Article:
In an interview with Russian newspaper Izvestiya, deputy of Bavarian parliament and member of the CSU Hans Reichert said that officials will undertake additional security measures and take control of Muslim organizations.
"The attacks in Ansbach, Reutlingen, Wuerzburg and Munich showed that we need to carefully carry out inspections and do everything possible to prevent the recurrence of such crimes. Law enforcement authorities and security forces have taken control of the organizations, which may be associated with radical Islamists," the parliamentarian said.
On Friday, July 22, an 18-year-old German-Iranian gunman killed nine people in a shopping mall in Munich and injured dozens more in a shoot-out that ended in the gunman shooting himself. According to preliminary data, the shooter adhered to nationalist views and also had mental problems.
According to Reichert, regular checkups alone and the closure of radical religious organizations won't be enough to prevent such attacks in the future. He argued that it is necessary to pay attention to psychological work as well, as well as carefully monitor those who illegally enter the country.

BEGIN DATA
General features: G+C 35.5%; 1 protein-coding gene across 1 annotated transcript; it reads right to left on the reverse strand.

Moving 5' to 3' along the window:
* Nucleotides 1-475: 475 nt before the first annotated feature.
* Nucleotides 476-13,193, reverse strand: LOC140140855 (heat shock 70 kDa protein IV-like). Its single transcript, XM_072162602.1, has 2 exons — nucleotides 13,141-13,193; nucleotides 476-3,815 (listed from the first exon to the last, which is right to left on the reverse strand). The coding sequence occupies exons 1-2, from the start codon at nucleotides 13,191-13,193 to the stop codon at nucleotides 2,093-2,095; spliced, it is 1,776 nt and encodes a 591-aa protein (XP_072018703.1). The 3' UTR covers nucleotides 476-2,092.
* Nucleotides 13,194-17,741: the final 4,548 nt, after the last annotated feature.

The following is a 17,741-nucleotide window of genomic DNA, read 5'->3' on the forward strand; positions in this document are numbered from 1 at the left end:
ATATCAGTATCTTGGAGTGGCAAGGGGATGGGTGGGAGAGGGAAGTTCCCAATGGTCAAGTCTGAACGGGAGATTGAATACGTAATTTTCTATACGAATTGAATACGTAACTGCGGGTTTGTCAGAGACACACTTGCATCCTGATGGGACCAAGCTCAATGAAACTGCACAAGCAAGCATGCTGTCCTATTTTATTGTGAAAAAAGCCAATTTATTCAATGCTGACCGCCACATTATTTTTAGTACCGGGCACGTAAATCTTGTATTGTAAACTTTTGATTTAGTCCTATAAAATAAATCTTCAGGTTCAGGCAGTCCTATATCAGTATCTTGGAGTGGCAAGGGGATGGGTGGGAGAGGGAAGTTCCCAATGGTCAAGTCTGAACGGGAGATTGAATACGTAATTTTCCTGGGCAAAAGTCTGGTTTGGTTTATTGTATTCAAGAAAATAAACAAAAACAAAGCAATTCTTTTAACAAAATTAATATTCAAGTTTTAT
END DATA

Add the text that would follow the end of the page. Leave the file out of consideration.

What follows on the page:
"I would like to emphasize that, despite the tense situation and numerous discussions, it is necessary to differentiate these crimes. Not all the attacks were carried out on the basis of religious intolerance. We already know that a few days before the attack on a train in Wuerzburg, the 17-year-old attacker learned that his close friend was killed in Afghanistan. This shows that it is necessary to focus on the psychological aspect as well. Moreover, authorities should carefully monitor all those who illegally enter and stay in Germany," Reichert stated.
Earlier, numerous reports suggested that the Daesh terrorist group can infiltrate the refugee influx into Europe in order to carry out terrorist attacks. A statement of that kind was recently made by German Chancellor Angela Merkel.
"After the Paris terrorist attacks, we know that Daesh has used and can use refugee movements to infiltrate Europe with terrorist forces," Merkel told reporters.
The European Union has been struggling to manage a massive refugee crisis, with hundreds of thousands of people leaving conflict-torn countries in the Middle East, mainly Syria and Iraq, as well as North Africa and other regions, to escape violence and poverty and seeking asylum in Europe. The growing influx of migrants raised security concerns and fears of possible terrorist attacks among the population.